“Although that product is authorized to be applied by agricultural aircraft, its use is prohibited in native forests,” states one of the IBAMA agents in the video. “In addition, the containers [thrown on the soil] were not washed or disposed of properly, and the rains could end up transporting the residues. Adults, children [of farm workers] and animals live on the site. Everyone has their health put at risk.”
An IBAMA flyover video shows the difference between vegetation burned by pesticides and the rest of the native forest. The property is located in the Apyterewa Indigenous Landá. Video courtesy of IBAMA.
Cattle farms buying pesticides — what for?
As the IBAMA video shows, not only do land grabbers release pesticides to deforest, but farmers also do so on their own properties. Faced with the increased number of cases, IBAMA began to map those areas through INPE’s (Brazilian space agency) forest degradation alert system. When cross-referencing the data, the environmental agency found that many of the clearings were located on farms that were purchasing pesticides, mainly in the state of Mato Grosso.
Such properties, however, were livestock farms and not agricultural ones, so it did not make sense to purchase those products.
“The criminals noticed that forest degradation was not our priority because we only arrived at those places much later, when the clearings were already formed. So they began practicing more of those,” the IBAMA representative told Mongabay. “The truth is we were more focused on fighting clear-cut deforestation due to the increasing rates in recent years. It was a learning experience for us.”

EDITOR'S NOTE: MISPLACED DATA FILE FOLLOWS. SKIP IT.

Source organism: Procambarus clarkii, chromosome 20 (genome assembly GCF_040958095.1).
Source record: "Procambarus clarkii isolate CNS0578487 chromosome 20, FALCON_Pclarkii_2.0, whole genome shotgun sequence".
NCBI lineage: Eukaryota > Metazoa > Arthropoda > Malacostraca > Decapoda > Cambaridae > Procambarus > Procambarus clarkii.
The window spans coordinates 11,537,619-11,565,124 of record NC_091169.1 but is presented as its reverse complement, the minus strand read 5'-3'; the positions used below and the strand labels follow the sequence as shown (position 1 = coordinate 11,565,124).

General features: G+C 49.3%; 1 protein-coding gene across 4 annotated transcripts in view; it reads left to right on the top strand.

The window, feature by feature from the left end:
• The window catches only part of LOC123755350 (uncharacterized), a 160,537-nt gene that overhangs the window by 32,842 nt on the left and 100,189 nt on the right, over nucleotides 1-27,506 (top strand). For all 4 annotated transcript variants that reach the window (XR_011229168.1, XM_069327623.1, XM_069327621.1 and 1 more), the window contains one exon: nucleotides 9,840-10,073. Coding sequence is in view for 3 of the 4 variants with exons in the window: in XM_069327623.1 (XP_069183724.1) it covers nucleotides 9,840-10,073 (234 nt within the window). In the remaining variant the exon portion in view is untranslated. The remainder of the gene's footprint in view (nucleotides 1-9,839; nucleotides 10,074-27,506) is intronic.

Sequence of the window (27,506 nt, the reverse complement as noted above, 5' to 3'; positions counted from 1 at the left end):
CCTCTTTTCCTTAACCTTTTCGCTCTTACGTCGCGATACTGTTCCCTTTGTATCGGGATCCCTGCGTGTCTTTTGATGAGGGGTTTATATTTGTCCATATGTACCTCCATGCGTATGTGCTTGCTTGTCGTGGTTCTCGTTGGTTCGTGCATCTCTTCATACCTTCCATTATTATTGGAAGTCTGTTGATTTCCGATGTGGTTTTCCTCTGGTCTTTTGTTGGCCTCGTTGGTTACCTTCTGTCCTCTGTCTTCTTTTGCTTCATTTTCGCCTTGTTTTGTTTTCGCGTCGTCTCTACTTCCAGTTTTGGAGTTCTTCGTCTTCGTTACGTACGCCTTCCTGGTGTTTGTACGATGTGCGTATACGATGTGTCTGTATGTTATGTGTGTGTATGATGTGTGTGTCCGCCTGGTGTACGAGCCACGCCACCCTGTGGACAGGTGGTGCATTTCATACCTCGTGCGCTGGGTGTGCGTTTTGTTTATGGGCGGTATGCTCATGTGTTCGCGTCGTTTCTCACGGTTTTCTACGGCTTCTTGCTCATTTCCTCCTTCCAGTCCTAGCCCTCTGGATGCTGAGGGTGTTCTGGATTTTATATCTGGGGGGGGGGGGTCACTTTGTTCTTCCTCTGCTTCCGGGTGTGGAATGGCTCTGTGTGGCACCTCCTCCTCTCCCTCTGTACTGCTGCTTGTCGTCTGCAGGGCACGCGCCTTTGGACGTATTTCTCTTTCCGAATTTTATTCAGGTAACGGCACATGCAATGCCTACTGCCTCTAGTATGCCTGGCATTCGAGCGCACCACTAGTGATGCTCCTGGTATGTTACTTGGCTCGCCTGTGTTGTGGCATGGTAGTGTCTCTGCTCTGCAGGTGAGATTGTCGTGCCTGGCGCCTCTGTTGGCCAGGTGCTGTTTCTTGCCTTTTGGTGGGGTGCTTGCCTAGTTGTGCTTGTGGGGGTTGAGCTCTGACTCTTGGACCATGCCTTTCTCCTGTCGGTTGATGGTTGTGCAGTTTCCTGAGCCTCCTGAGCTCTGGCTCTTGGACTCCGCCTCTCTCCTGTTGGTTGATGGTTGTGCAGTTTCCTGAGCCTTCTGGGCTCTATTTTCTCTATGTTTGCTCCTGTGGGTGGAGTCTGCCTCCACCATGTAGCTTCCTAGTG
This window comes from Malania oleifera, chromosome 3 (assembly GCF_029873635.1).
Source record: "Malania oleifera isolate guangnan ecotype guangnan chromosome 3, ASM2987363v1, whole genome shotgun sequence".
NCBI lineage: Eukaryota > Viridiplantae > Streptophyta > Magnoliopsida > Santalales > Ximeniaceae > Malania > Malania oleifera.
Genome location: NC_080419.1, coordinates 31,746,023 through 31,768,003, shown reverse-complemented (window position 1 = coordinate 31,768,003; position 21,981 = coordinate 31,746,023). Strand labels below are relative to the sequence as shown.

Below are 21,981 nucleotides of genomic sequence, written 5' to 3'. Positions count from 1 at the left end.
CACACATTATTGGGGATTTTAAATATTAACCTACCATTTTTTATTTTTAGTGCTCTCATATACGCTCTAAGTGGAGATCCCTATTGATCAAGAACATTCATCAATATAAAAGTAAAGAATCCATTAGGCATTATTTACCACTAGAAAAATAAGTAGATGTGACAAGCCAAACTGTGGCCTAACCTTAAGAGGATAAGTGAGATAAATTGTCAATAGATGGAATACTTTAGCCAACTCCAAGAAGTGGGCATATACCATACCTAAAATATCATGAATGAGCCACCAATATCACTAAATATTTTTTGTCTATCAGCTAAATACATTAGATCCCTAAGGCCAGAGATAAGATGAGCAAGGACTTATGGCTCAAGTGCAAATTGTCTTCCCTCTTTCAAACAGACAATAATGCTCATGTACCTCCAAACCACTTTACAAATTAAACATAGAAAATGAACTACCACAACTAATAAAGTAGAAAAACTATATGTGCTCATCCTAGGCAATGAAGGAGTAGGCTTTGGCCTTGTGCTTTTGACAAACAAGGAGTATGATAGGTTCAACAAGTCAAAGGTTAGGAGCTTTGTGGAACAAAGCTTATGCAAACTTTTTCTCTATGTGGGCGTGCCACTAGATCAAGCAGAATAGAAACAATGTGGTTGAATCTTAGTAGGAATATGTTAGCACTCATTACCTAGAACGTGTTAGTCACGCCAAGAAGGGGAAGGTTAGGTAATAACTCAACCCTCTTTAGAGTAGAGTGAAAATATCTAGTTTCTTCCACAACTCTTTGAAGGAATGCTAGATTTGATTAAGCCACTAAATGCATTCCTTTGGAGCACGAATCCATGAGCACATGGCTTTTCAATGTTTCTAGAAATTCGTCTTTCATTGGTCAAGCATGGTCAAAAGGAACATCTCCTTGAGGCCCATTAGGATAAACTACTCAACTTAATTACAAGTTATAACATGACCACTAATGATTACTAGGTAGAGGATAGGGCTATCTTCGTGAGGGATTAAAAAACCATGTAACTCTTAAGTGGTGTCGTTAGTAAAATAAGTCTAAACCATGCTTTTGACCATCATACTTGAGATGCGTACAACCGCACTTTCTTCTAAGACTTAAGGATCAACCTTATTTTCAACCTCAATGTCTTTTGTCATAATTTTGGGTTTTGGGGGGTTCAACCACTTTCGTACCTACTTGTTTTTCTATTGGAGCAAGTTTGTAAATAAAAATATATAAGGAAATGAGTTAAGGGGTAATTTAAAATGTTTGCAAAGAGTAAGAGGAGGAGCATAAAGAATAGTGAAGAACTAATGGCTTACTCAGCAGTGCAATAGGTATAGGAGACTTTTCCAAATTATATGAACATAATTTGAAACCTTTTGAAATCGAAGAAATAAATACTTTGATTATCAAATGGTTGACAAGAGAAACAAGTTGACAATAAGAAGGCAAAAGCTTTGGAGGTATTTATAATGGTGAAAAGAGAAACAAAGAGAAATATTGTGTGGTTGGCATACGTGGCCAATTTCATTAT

The reduced number of field agents to cover all six Brazilian biomes, and not just in the deforestation area, is a big problem. In 2019 they were only 591, which is 55% less than compared to 2010 (when it was 1,311).
2010 was the last year that IBAMA opened new vacancies for enforcement agents.
“It is unfortunate the irresponsibility of those people towards human life and the environment. Pesticides were not made for that purpose, there are no scientific studies on the consequences of dumping those products in the native forest, and the effects on living beings, water and soil,” said the agent. “In addition to IBAMA, Embrapa [a public agricultural research company linked to the Ministry of Agriculture] and the Ministry of the Environment, among others, must participate in the effort of raising awareness and educating rural producers and the population. The agency alone in this battle is an inglorious fight.”
Banner image: NASA Landsat satellite image showing the Amazonian region where the activity occurred, according to IBAMA.
Related reading: The palm oil industry is also advancing in the Amazon and it brings deforestation and chemical pollution to Indigenous communities: Déjà vu as palm oil industry brings deforestation, pollution to Amazon
Related listening: Hear Mongabay’s reporter discuss these issues along with researcher Sandra Damiani and federal prosecutor Felício Pontes Júnior on Mongabay’s podcast: